Applying the Specificity Principle in Health-Related Fitness Training

  • Carina Shortliffe York University
  • Veronica Jamnik York University
Keywords: non athletes, physical activity, aerobic training, dose-response, functional resistance training, quality of life, independence


The specificity of training principle is commonly overlooked when designing a physical activity (PA) program for non-athletic clients whose goal is to enhance select health indicators, health-related fitness and/or improve quality of life. This is likely because the task of identifying the specific health indicators and/or health-related fitness outcomes upon which to focus is not straight forward. Health is multi-faceted and different clients have different goals. Prior to designing a PA program, fitness professionals should identify the client's specific goals and then determine the best possible approach to achieving those objectives. This paper examines the principle of specificity of training as it applies to select health indicators, health-related aerobic and musculoskeletal fitness training for the non-athletic population. When designing PA programs, the dose-response relationship between health benefit indicators and the volume plus intensity of PA in the Canadian Physical Activity Fitness and Lifestyle Approach (CPAFLA) is a valuable resource for establishing training specificity. For clients who wish to enhance their health indicators, health-related fitness and maintain quality of life or independence as they age, functional or task-related resistance training that involves multiple joints and loads the hips and spine provide the necessary specificity of training.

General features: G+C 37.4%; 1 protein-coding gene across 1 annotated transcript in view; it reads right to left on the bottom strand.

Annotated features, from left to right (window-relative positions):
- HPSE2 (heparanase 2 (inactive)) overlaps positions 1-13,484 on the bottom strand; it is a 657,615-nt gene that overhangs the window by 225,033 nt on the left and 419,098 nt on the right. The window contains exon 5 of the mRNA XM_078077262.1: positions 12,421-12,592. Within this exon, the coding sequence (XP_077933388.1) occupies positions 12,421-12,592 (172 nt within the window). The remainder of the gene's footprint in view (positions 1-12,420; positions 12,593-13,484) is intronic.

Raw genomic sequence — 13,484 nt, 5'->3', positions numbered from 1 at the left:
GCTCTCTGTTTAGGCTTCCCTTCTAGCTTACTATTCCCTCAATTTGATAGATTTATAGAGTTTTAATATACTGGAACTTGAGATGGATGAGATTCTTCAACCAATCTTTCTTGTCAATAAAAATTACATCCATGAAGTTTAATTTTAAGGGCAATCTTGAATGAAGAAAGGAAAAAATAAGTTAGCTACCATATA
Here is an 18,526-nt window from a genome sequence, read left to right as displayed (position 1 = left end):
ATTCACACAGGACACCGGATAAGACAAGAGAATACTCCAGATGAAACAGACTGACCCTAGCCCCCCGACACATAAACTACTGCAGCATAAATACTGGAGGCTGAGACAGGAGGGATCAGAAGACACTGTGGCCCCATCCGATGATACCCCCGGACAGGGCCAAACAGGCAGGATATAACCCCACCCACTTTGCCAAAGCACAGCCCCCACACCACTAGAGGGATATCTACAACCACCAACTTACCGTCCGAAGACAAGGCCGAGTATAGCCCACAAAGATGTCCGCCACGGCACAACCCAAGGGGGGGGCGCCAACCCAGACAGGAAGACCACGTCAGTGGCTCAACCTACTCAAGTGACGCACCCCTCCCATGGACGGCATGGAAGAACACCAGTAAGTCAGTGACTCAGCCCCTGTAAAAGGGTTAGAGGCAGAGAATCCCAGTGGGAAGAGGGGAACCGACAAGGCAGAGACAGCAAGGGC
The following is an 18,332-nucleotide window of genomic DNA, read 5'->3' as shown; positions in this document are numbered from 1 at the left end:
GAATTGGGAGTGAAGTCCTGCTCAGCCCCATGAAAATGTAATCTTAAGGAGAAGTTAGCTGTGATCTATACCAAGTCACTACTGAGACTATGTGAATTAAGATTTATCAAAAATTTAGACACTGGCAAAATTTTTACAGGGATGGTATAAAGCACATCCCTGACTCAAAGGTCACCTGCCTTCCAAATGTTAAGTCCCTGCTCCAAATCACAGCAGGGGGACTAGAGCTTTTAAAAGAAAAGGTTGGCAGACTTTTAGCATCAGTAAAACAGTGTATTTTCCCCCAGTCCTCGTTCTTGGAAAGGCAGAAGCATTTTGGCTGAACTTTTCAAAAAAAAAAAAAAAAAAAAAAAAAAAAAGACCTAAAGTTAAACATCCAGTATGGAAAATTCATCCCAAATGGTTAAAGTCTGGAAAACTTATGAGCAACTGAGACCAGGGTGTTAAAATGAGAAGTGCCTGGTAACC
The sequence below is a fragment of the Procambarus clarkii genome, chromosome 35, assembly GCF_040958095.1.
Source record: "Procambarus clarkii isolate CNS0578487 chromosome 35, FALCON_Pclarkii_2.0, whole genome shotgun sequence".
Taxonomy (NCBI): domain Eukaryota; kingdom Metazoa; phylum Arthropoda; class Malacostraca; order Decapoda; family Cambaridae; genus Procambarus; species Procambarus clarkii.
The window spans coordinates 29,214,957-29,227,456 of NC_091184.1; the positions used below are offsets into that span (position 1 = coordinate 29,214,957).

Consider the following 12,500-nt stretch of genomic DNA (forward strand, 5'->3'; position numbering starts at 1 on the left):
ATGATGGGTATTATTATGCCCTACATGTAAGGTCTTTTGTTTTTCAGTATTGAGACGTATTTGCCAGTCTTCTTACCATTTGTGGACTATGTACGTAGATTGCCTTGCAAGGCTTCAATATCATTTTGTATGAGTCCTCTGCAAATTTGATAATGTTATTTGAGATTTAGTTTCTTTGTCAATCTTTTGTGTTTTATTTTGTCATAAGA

Author Biography

Veronica Jamnik, York University
Assistant Professor Kinesiology and Health Science
How to Cite
Shortliffe, C., & Jamnik, V. (2010). Applying the Specificity Principle in Health-Related Fitness Training. The Health & Fitness Journal of Canada, 3(1), 25-30.

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